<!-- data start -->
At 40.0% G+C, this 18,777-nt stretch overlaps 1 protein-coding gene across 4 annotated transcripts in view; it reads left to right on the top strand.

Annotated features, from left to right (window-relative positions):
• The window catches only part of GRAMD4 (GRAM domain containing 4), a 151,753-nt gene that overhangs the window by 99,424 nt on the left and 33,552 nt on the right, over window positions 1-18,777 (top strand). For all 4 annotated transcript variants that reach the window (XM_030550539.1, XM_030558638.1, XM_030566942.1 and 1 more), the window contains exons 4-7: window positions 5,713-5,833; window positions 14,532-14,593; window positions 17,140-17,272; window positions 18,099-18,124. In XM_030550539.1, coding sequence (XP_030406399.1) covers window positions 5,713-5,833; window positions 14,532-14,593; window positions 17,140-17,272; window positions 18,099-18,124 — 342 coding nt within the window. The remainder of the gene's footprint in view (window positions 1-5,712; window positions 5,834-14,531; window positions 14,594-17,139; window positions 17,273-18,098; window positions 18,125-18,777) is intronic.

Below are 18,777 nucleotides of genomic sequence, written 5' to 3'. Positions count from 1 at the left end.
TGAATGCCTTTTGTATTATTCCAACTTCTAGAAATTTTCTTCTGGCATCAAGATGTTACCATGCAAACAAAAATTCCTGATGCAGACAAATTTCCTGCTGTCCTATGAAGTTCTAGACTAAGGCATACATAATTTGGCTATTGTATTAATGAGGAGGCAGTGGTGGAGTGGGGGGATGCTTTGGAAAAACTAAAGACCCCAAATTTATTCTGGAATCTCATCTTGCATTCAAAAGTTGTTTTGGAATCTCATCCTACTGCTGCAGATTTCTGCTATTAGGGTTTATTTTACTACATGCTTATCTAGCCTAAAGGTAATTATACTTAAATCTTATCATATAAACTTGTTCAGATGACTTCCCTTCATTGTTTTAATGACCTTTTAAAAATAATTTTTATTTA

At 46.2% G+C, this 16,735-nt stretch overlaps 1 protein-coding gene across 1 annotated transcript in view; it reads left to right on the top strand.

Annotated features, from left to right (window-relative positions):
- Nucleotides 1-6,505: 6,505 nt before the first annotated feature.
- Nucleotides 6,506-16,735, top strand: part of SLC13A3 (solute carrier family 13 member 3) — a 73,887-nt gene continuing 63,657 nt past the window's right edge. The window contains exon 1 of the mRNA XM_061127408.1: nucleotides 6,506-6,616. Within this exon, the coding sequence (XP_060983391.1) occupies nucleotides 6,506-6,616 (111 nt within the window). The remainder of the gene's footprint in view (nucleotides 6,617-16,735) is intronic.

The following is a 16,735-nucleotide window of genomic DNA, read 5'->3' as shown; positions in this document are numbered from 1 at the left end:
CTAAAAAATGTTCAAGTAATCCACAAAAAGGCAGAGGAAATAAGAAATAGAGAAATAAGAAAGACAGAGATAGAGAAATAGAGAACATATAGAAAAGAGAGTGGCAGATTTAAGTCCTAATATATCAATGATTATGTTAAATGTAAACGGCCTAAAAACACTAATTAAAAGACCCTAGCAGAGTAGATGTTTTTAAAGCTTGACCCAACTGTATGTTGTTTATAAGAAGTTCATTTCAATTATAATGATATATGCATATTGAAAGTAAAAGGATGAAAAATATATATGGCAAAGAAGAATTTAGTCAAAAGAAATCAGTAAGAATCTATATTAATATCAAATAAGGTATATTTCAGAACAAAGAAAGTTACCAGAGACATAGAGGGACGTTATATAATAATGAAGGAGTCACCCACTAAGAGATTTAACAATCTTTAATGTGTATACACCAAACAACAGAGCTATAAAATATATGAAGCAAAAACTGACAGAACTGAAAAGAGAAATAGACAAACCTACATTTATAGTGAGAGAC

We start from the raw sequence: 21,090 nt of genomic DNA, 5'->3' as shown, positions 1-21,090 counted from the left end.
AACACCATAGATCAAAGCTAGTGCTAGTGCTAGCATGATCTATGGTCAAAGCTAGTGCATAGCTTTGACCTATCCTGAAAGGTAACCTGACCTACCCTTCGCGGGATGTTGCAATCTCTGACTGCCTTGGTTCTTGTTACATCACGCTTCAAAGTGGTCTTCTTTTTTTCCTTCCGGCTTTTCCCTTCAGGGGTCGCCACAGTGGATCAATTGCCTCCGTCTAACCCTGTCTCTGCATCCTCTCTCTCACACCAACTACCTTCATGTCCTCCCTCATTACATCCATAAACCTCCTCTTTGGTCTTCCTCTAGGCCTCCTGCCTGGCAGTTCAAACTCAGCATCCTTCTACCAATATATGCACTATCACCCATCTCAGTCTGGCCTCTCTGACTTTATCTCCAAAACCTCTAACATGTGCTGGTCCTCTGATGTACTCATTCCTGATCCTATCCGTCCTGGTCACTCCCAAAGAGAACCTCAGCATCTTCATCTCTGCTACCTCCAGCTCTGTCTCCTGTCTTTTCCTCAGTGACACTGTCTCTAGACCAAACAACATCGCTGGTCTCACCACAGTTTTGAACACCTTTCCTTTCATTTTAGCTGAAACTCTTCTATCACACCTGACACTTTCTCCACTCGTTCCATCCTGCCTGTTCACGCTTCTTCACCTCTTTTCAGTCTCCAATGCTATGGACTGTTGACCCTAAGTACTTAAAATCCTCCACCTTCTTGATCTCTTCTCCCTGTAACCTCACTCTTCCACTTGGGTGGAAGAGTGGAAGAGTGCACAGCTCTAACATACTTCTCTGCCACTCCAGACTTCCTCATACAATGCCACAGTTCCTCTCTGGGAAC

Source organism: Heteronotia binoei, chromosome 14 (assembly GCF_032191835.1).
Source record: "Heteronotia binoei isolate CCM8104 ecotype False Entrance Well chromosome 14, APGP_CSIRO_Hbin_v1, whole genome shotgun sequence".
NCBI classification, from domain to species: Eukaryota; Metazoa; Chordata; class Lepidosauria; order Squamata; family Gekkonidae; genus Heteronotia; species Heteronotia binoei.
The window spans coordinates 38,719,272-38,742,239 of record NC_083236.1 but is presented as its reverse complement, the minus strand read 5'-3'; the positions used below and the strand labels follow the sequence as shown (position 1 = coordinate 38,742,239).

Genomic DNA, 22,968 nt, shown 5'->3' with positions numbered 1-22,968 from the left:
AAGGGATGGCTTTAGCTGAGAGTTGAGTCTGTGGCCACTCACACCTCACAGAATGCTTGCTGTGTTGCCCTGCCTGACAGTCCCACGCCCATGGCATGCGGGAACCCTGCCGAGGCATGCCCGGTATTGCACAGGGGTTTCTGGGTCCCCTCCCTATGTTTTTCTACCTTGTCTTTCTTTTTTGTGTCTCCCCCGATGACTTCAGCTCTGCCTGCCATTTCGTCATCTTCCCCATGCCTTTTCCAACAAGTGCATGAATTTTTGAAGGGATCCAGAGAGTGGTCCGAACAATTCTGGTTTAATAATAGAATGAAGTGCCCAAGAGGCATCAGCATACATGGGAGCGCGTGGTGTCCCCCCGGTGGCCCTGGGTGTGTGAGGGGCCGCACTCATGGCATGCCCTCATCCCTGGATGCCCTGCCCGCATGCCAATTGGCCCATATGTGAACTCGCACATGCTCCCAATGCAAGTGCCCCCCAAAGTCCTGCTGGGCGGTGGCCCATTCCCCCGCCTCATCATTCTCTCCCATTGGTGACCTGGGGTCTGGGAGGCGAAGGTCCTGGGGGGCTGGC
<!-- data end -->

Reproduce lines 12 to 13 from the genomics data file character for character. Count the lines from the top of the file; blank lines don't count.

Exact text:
We start from the raw sequence: 21,090 nt of genomic DNA, 5'->3' as shown, positions 1-21,090 counted from the left end.
AACACCATAGATCAAAGCTAGTGCTAGTGCTAGCATGATCTATGGTCAAAGCTAGTGCATAGCTTTGACCTATCCTGAAAGGTAACCTGACCTACCCTTCGCGGGATGTTGCAATCTCTGACTGCCTTGGTTCTTGTTACATCACGCTTCAAAGTGGTCTTCTTTTTTTCCTTCCGGCTTTTCCCTTCAGGGGTCGCCACAGTGGATCAATTGCCTCCGTCTAACCCTGTCTCTGCATCCTCTCTCTCACACCAACTACCTTCATGTCCTCCCTCATTACATCCATAAACCTCCTCTTTGGTCTTCCTCTAGGCCTCCTGCCTGGCAGTTCAAACTCAGCATCCTTCTACCAATATATGCACTATCACCCATCTCAGTCTGGCCTCTCTGACTTTATCTCCAAAACCTCTAACATGTGCTGGTCCTCTGATGTACTCATTCCTGATCCTATCCGTCCTGGTCACTCCCAAAGAGAACCTCAGCATCTTCATCTCTGCTACCTCCAGCTCTGTCTCCTGTCTTTTCCTCAGTGACACTGTCTCTAGACCAAACAACATCGCTGGTCTCACCACAGTTTTGAACACCTTTCCTTTCATTTTAGCTGAAACTCTTCTATCACACCTGACACTTTCTCCACTCGTTCCATCCTGCCTGTTCACGCTTCTTCACCTCTTTTCAGTCTCCAATGCTATGGACTGTTGACCCTAAGTACTTAAAATCCTCCACCTTCTTGATCTCTTCTCCCTGTAACCTCACTCTTCCACTTGGGTGGAAGAGTGGAAGAGTGCACAGCTCTAACATACTTCTCTGCCACTCCAGACTTCCTCATACAATGCCACAGTTCCTCTCTGGGAAC